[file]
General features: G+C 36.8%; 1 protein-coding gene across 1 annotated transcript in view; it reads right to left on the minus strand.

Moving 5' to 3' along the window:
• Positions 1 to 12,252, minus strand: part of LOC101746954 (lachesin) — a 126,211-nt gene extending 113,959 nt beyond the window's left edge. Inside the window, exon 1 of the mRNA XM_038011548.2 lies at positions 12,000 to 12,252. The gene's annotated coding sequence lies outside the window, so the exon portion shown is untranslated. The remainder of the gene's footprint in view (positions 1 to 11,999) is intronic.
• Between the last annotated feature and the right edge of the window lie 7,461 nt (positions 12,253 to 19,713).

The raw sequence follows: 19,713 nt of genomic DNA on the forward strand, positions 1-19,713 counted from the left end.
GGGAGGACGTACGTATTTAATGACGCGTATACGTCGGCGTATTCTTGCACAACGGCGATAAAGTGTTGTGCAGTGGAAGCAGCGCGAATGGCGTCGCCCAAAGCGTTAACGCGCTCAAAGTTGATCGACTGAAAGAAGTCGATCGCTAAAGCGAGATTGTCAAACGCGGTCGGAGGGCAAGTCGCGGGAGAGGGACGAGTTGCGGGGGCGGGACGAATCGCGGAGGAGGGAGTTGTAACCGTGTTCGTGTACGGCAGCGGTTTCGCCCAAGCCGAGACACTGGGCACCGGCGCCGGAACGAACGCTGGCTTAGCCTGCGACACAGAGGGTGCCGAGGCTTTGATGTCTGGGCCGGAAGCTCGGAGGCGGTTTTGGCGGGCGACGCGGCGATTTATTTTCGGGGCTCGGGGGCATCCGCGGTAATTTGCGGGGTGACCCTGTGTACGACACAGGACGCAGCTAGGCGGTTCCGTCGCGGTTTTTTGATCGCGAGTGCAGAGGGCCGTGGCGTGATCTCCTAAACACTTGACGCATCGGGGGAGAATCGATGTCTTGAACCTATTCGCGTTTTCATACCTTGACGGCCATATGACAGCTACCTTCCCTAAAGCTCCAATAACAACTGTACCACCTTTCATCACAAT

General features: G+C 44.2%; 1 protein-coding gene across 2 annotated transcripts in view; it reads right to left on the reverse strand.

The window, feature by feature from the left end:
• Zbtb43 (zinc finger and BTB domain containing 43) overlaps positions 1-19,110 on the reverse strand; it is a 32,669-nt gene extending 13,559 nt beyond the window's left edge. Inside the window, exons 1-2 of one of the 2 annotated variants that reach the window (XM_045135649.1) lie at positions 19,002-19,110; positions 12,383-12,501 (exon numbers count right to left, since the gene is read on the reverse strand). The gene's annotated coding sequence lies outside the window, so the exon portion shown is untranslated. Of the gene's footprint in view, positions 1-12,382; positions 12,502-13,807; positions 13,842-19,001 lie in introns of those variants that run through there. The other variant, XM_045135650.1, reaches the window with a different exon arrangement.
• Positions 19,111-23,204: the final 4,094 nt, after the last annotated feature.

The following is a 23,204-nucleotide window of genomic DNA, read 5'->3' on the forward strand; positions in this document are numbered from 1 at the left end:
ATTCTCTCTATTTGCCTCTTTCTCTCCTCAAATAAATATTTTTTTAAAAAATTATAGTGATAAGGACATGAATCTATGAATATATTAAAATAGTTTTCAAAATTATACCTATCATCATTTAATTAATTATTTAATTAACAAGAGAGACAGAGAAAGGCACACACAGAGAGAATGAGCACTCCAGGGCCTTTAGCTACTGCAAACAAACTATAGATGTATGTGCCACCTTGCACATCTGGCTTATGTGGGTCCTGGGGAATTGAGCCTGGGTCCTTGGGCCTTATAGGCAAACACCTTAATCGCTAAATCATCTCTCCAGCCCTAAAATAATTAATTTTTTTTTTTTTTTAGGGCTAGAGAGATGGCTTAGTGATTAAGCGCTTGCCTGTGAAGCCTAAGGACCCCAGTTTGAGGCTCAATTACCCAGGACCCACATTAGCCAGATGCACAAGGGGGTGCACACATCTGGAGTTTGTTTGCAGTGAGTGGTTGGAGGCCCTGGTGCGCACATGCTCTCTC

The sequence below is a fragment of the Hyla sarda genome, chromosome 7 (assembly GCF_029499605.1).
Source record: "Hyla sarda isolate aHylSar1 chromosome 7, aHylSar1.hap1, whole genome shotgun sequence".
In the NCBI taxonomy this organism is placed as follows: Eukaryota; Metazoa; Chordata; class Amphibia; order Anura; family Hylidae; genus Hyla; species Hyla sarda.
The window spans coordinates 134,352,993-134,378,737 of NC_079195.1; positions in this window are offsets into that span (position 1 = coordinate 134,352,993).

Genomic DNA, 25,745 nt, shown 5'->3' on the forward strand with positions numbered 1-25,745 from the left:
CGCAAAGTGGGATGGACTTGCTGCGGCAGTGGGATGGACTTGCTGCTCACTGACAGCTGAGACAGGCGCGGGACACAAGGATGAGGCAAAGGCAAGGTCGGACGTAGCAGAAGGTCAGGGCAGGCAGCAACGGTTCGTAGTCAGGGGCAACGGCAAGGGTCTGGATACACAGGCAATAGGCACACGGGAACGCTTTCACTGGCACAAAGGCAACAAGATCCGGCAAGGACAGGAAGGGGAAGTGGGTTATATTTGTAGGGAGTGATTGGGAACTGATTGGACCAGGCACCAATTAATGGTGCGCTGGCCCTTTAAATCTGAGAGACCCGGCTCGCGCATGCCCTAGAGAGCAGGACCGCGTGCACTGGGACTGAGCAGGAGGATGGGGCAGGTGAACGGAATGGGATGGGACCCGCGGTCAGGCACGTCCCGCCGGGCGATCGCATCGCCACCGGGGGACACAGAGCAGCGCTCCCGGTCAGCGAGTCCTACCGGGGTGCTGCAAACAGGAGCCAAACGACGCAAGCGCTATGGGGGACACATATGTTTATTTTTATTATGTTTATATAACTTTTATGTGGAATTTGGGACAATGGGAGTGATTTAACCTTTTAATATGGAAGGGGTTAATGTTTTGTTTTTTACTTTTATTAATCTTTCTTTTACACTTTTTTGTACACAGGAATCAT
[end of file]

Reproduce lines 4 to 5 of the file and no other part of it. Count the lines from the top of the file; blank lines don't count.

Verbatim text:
• Between the last annotated feature and the right edge of the window lie 7,461 nt (positions 12,253 to 19,713).

The raw sequence follows: 19,713 nt of genomic DNA on the forward strand, positions 1-19,713 counted from the left end.